Canadian polar bear tourism reinforces gender stereotypes

Friday, May 25, 2018

A new study by researchers at the University of Waterloo reveals that Canadian polar bear tourism imposes hegemonic gender roles onto polar bear bodies and reinforces heterosexual gender stereotypes and the patriarchy.

A Polar Bear

The study, co-authored by Waterloo researchers Bryan Grimwood, Lisbeth Berbary, and Heather Mair, along with first author Olga Yudina (MES 2014), specifically examined how, as the “Polar Bear Capital of the World,” Churchill Manitoba’s wildlife viewing industry relies on the creation, dissemination, and maintenance of particular meanings attributed to polar bears, as well as human – polar bear relationships, for economic benefit.

“In polar bear marketing materials, we see the construction of norms distinguishing between powerful, majestic masculine bears from domestic, motherly feminine bears,” said Grimwood. “Tourism promotions invoke the physical strength and size of male bears as traits underpinning their supremacy within the tundra environment, while ascribing domestic and affectionate qualities to female polar bears.”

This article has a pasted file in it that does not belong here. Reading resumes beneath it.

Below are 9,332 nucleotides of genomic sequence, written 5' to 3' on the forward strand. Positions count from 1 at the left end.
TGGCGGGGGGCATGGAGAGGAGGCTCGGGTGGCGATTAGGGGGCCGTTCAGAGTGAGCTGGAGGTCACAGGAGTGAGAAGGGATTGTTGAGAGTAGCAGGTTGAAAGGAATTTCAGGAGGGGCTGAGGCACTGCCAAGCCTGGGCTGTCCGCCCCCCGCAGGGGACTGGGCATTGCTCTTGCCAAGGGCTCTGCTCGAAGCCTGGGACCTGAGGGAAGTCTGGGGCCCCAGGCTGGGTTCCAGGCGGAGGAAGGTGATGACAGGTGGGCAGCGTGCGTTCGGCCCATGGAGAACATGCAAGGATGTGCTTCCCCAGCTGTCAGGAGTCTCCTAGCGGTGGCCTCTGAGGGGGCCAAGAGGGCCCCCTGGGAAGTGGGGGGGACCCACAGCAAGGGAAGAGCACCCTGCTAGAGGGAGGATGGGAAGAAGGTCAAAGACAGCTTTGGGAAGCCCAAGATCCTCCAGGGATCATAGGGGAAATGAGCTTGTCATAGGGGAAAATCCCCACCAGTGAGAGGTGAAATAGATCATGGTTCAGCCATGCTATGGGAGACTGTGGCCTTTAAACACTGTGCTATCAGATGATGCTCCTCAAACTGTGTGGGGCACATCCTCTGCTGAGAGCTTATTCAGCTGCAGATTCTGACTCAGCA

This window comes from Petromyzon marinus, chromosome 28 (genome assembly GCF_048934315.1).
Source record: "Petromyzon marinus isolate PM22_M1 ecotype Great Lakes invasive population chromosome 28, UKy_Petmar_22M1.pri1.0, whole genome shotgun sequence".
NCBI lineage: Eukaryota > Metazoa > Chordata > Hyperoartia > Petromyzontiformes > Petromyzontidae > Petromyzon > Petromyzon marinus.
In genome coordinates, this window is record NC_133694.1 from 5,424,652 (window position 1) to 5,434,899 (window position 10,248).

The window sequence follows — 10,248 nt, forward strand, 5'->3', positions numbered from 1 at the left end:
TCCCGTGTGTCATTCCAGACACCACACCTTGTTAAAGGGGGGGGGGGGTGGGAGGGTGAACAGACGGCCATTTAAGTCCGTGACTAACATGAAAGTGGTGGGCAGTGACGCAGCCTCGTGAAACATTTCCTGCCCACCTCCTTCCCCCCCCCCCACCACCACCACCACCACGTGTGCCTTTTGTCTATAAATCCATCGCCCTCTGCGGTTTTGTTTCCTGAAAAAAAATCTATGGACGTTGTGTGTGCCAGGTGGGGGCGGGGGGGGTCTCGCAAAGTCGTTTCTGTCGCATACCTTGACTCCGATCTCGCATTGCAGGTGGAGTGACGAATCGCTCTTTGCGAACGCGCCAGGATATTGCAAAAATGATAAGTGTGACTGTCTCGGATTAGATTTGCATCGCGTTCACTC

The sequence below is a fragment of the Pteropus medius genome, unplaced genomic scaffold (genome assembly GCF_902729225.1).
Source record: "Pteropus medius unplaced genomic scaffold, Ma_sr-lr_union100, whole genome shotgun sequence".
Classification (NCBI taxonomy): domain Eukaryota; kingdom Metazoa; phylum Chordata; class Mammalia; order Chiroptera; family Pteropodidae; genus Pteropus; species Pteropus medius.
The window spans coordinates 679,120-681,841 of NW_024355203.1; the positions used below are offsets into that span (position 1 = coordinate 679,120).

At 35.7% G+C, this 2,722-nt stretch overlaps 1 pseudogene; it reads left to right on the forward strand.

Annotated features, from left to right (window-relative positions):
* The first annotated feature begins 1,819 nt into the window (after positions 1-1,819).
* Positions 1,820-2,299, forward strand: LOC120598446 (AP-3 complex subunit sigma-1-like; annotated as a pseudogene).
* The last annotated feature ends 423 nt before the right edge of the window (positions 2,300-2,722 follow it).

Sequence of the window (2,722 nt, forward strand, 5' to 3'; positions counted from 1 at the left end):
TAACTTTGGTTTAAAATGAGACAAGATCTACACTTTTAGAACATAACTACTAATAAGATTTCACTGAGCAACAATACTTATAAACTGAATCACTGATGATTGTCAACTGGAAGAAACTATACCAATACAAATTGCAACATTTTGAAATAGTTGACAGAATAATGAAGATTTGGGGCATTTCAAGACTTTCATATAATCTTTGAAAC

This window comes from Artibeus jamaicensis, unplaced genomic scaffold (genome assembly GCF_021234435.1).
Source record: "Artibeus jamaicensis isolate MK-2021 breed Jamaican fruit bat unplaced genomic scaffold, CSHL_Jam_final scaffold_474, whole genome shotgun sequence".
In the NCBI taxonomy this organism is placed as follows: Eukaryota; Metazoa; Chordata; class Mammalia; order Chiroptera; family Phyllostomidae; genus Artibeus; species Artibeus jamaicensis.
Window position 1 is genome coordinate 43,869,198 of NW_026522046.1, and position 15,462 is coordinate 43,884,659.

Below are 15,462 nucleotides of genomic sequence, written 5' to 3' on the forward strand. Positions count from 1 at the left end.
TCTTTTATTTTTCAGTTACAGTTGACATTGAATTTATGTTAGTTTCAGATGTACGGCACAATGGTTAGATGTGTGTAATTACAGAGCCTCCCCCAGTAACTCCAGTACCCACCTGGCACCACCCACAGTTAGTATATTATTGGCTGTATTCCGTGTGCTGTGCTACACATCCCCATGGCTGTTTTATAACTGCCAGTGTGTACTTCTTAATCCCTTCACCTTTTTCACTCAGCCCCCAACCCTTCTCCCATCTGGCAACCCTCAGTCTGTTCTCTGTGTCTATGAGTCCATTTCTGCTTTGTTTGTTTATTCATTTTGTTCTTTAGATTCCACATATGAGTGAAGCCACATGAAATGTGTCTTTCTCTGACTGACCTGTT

The research team’s study analyzed tourism-related websites, along with postcards, souvenirs, brochures, and signage at Churchill gift shops, hotels, restaurants, and airport. Gender, in the scope of this study referred to the system of culturally constructed identities, expressed in ideologies of masculinity and femininity, interacting with socially structured relationships in divisions of labor and leisure, sexuality, and power between women and men.

“The representation of the polar bears is not based exclusively on how they actually exist within the Arctic landscape, but also on how tourists might be able to project their own identities and meanings on them,” said Grimwood. “This fits a broader pattern of gendered representations in wilderness tourism that have been effective at driving profits in that industry.”  

The full study, The Gendered Nature of Polar Bear Tourism can be found in the journal Tourism, Culture & Communication.

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